Full Moon August 2017 Lisa A. Wisniewski

Full moon in the sky
Amid the blue way up high
Glowing in both the night and the dawn
As time moves on
Through the rivers and the seas
To deliver us to where we need to be
With the help of the good shepherd’s work upon the way
Guiding us through the ports and the bays
Of each season to come
Giving meaning as the water runs
In and through and out and back
Giving blessings through what we do and do not have.


Wildflowers Along the Roadside Lisa A. Wisniewski

Flowers and trees, grasses and fields,
Below the powers that be within life’s concealed
Moments to have and to hold
In the rapids of the soul
Flowing within time and experiences lived
To both keep inside and forget
While watching the good shepherd’s work so fine
Leading us toward the fruit of the vine
And the ultimate peace
At the summit’s peak.

-Lisa A. Wisniewski


Butterfly Weed Lisa A. Wisniewski


Joe-pye weed Lisa A. Wisniewski

Resources and Related Links

How Great Thou Arthttp://www.allaboutgod.com/how-great-thou-art.htm

Psalm 23 – https://www.biblegateway.com/passage/?search=Psalm+23&version=KJV

Observing Nature’s Music Under the August Skies


Morning Music Lisa A. Wisniewski

The past week has been full of challenges and changes under the heavens.  We moved from the last days of July into August, inched past summer’s peak of light and blooming flowers, and shifted from the quarter moon to the almost full sturgeon moon (also known as the full red moon, the green corn moon, and the grain moon).   The changes have been subtle, yet noticeable, leaving the soul feeling bittersweet with memories of summer highs and lows.

Nature’s Song Remembers When

In watching the changes while running, biking, and walking the dogs, Trisha Yearwood’s The Song Remembers When came into my mind.  Just as the lyrics state,


A Lighted Match Tossed Into My Soul Lisa A. Wisniewski

…It was like a lighted match
Had been tossed into my soul
It was like a dam had broken in my heart…
…And it seemed to fit the moment
And the moment seemed to freeze…

…And there was a God in heaven
And the world made perfect sense…
…But that’s just a lot of water
Underneath a bridge I’ve burned
And there’s no use in backtracking
Around corners I have turned
Still I guess some things we bury
Are just bound to rise again
For even if the whole world has forgotten
The song remembers when..
(Lyrics by Hugh Prestwood)


One of Nature’s Songs Lisa A. Wisniewski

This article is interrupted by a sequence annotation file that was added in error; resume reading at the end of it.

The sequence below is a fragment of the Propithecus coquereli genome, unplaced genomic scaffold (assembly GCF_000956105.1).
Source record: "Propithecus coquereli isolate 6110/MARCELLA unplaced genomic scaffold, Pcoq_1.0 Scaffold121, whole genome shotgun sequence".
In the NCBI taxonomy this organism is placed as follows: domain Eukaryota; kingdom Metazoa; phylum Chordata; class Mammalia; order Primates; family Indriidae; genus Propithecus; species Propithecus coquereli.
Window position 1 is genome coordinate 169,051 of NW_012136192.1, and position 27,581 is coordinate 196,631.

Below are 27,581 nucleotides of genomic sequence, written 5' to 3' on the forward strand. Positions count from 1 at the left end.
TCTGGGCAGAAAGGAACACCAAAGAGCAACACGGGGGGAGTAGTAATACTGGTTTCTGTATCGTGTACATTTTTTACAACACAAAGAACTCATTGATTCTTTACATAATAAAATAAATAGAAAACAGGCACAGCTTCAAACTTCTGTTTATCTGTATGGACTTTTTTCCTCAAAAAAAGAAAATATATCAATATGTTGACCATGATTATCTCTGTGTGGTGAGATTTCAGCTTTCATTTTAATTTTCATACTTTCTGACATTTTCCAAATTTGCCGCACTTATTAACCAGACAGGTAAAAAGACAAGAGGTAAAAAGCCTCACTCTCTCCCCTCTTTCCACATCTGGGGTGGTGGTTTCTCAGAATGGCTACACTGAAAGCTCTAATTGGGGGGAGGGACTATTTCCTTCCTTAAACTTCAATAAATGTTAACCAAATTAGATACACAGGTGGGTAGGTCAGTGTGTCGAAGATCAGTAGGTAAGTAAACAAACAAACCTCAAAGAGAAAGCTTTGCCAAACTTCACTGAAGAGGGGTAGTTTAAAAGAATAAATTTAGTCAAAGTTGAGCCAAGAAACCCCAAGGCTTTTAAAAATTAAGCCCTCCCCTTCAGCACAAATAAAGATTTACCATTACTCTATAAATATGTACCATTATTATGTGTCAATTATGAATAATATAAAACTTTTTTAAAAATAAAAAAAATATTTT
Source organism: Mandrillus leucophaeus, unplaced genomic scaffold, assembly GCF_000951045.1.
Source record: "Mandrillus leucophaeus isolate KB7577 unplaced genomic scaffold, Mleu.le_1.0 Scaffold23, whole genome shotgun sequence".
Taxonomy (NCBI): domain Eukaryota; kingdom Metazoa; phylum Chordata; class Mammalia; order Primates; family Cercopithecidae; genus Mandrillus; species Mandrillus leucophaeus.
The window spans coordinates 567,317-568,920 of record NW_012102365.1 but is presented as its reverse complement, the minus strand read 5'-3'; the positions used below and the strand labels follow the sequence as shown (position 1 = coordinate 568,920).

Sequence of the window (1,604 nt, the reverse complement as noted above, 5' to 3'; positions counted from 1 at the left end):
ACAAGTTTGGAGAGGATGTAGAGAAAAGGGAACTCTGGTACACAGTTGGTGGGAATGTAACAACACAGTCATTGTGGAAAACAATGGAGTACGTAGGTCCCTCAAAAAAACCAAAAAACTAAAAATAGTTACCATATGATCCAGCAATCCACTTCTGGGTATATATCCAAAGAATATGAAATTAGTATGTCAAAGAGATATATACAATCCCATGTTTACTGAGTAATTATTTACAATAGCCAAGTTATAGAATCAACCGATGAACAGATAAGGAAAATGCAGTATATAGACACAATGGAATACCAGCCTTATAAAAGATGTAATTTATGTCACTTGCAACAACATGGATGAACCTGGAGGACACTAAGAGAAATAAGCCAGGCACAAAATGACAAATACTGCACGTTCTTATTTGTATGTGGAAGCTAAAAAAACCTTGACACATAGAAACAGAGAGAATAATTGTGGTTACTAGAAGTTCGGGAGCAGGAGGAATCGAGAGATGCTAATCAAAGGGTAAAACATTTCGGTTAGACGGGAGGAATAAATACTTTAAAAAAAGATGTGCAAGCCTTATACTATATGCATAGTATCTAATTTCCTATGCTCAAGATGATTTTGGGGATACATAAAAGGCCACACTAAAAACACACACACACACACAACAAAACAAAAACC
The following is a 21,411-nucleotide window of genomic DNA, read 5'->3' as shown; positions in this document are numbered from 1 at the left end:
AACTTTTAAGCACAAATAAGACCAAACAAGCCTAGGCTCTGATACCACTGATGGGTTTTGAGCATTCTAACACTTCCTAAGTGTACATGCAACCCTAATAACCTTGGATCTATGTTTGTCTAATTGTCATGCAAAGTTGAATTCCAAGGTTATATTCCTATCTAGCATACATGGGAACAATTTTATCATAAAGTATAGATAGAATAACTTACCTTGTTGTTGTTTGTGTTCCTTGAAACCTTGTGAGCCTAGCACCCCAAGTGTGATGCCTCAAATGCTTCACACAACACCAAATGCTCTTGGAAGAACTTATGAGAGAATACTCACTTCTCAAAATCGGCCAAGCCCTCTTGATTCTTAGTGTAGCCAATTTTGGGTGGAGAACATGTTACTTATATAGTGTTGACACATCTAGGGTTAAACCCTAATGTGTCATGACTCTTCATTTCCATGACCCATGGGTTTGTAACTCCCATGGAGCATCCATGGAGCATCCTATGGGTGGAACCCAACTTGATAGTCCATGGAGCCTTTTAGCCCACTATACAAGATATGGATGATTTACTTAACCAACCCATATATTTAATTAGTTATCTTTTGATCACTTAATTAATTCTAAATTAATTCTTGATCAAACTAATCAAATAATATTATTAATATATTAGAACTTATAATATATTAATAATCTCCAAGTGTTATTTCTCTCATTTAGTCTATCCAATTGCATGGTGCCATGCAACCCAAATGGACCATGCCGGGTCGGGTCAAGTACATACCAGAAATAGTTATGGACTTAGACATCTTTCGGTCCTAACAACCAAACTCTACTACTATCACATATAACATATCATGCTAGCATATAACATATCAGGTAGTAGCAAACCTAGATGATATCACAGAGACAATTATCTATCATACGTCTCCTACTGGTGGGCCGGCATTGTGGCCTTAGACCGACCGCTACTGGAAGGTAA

The light of the morning, the smell of the mist in the air and sweet freshly cut grass, the clouds moving throughout the day within the blue and gray skies, the colors in the sunsets, and the rising moon all reminded me of special moments throughout my life.  All of nature’s offerings are like songs to my mind, body, heart, and soul, each one with an emotional connection, drawing me deeper into the music.

Though nature’s songs have no written lyrics, the colors speak their own language, often stirring a memory or a feeling of days past or a hope for the future.  Every sight has its own rhythm, beat, and harmony, perfectly composed by nature, and sung by a memorable voice.

Remembering Special Voices

Throughout my life, I have been drawn to voices that soothe the soul and convey emotion.  Singers like Patty Loveless, Barbara Mandrell, Reba McEntire, Martina McBride, Christine McVie, Trisha Yearwood, Lorrie Morgan, Roseann Cash, Steve Wariner, Vince Gill, and Rodney Crowell rank among my favorites, along with groups like The Eagles, Fleetwood Mac, and The Judds.   Something about the way these people sang made me feel connected, and those that played guitar or some other instrument as well as wrote songs made an even deeper connection.


God’s Voice Lisa A. Wisniewski

There is also the voice of God, whom I am still learning to appreciate and feel.  I can’t always hear the words, but I can usually catch the music He is playing or the melody He is humming to get my attention.  His silent songs strike me most, often captivating my soul to the point of being totally engrossed, as if the music is running through my veins.